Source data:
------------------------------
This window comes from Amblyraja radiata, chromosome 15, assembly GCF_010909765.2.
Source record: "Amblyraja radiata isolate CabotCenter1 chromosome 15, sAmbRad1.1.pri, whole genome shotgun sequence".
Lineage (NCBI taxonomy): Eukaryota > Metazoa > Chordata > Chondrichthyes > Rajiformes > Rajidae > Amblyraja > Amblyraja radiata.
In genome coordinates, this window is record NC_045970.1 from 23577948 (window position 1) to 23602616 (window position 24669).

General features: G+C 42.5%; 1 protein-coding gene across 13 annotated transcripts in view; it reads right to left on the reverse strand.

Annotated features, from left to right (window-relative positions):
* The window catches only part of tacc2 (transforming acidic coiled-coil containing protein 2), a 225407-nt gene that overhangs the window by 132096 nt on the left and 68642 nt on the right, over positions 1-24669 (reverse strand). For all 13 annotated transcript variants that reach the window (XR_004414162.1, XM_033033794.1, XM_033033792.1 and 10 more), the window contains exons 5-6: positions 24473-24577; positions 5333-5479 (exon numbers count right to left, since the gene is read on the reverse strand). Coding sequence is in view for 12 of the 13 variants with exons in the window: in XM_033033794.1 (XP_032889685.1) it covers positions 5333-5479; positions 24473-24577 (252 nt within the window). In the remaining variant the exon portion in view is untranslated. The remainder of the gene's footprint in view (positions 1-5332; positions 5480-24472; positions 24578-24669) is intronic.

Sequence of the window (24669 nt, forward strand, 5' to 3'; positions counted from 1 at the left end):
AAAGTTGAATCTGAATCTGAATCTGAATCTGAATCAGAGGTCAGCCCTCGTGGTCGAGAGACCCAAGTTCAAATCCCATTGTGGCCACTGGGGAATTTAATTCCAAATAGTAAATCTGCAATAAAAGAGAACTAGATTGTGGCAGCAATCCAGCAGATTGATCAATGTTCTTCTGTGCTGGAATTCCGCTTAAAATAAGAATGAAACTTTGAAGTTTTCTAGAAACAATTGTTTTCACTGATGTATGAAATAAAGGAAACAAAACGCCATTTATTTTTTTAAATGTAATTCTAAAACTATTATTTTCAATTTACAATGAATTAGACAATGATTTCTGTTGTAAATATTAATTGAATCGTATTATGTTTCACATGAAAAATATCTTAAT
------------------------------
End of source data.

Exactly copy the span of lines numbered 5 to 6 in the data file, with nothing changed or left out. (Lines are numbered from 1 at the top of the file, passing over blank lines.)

General features: G+C 42.5%; 1 protein-coding gene across 13 annotated transcripts in view; it reads right to left on the reverse strand.

Annotated features, from left to right (window-relative positions):